Denmark’s parliament adopted a new climate law on Friday June, 18th. With this law,
- Denmark strives to reach 70% reduction of climate gas emissions until 2030 and carbon neutrality by 2050.
- Emissions are compared to 1990 level, and should fall steeply very soon.
- New legally-binding targets will be set every five years, with a ten-year perspective. The first of these will be set in 2020.
- The law includes a robust monitoring system.
It took half a year to get the law accepted in the very diverse Danish parliament.
Over the next 2-6-12 months, the parliament will negotiate how to achieve this goal, i.e. to decide on a “Climate Action Plan” for the next 10 years.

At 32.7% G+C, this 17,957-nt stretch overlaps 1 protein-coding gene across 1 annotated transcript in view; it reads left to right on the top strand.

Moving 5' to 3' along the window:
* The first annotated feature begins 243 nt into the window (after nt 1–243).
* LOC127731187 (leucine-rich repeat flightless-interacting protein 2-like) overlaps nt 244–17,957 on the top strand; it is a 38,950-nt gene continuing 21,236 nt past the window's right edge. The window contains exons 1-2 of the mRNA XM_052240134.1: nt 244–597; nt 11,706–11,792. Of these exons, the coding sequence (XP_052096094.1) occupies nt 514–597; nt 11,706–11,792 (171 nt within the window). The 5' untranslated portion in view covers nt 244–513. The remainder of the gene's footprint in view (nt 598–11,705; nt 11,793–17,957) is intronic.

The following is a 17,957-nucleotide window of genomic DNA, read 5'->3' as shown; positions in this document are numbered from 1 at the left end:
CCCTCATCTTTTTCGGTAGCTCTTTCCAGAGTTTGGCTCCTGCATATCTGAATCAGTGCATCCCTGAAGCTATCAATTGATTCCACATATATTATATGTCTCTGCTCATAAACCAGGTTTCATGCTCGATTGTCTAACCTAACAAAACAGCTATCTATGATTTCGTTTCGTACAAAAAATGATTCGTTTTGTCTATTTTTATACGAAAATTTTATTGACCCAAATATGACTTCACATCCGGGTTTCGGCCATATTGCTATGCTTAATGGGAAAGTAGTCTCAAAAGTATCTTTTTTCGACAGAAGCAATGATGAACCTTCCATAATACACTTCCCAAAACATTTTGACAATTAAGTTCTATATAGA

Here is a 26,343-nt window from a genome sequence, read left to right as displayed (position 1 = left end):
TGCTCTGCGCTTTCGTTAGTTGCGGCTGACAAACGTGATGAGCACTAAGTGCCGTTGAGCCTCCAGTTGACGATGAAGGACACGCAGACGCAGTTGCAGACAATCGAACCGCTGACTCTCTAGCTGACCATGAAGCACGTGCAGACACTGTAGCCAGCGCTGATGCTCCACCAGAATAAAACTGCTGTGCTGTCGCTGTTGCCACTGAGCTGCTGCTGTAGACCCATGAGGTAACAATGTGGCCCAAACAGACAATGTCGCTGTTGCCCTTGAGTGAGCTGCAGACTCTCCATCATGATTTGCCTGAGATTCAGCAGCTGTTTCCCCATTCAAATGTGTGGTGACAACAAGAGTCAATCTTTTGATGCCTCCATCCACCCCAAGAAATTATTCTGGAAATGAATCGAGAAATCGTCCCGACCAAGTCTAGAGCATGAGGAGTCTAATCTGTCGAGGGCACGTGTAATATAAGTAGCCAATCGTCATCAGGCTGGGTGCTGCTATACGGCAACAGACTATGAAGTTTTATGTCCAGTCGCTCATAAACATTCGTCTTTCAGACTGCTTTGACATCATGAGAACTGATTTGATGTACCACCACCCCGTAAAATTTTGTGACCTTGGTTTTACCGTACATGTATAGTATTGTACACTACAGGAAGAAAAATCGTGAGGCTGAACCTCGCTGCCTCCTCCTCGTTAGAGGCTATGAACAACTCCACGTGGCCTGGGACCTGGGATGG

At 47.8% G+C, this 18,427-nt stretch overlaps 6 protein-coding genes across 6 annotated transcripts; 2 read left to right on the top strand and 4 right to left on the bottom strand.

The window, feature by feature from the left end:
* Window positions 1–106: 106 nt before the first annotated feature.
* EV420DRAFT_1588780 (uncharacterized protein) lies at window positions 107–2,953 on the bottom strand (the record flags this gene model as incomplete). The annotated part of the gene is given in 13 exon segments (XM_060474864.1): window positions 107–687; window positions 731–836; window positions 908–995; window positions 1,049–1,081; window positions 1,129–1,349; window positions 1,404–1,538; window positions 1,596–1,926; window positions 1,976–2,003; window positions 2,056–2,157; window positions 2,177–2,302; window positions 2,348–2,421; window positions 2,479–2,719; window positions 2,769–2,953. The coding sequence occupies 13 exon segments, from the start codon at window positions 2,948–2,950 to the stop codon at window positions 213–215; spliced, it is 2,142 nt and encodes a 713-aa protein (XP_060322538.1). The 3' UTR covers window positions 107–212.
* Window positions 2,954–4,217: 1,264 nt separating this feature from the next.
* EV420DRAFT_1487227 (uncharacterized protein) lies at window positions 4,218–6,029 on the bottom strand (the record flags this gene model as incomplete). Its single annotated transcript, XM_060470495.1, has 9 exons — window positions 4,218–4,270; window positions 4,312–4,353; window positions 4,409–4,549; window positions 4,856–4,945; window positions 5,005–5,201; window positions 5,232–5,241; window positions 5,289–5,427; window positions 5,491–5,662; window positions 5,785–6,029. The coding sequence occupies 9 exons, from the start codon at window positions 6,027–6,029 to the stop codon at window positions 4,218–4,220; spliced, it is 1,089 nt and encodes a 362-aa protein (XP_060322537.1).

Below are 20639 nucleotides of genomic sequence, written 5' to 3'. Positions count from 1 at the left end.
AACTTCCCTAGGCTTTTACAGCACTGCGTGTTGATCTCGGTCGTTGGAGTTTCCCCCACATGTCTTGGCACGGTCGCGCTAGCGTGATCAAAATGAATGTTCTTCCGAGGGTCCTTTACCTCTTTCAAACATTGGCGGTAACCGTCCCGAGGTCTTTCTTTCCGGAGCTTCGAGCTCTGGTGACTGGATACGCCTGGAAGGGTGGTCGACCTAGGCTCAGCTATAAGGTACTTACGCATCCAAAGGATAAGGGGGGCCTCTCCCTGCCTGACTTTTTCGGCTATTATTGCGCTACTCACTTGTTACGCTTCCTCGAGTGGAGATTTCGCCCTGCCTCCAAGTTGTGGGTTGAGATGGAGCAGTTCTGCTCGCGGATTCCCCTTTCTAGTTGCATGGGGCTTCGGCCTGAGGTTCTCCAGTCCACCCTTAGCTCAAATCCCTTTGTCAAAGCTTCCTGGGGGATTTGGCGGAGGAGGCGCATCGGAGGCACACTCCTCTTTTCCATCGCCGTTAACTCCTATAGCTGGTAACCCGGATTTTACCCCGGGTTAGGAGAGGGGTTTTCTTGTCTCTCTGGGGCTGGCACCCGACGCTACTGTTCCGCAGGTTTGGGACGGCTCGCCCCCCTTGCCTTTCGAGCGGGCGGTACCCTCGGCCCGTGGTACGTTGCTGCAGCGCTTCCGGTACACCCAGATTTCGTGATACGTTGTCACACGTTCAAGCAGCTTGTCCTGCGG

Obviously, in order to achieve these CO2-reductions, all sectors (Electricity/Heating, Transportation, Industry, Agriculture etc.) will have to contribute with large reductions.
It is almost certain that a large part of the reductions will be achieved with large expansion of offshore wind farms and large solar panels.
It is very likely that the few remaining coal-burning power plants will be closed, and fossil gas will be replaced by electricity (heat pumps), biogas and/or geothermal energy.
It is very likely that biogas-production will be increased (based on waste from household and farming industry).
Also, it is very likely that some of the reductions will be achieved with Power-to-X technologies (with hydrogen and other gas/liquid fuels), to decarbonize industry and transportation sector (e.g. shipping, aviation)
It is somewhat likely, that some efforts will go into Carbon Capture/CCS (from burning of biomass or waste, or from cement production) and/or by Carbon Capture and Utilization (CCUS)
In Denmark, initiatives are currently engaging for a full stop for new oil/gas-exploration in the North See. It now seems likely that this will be successful.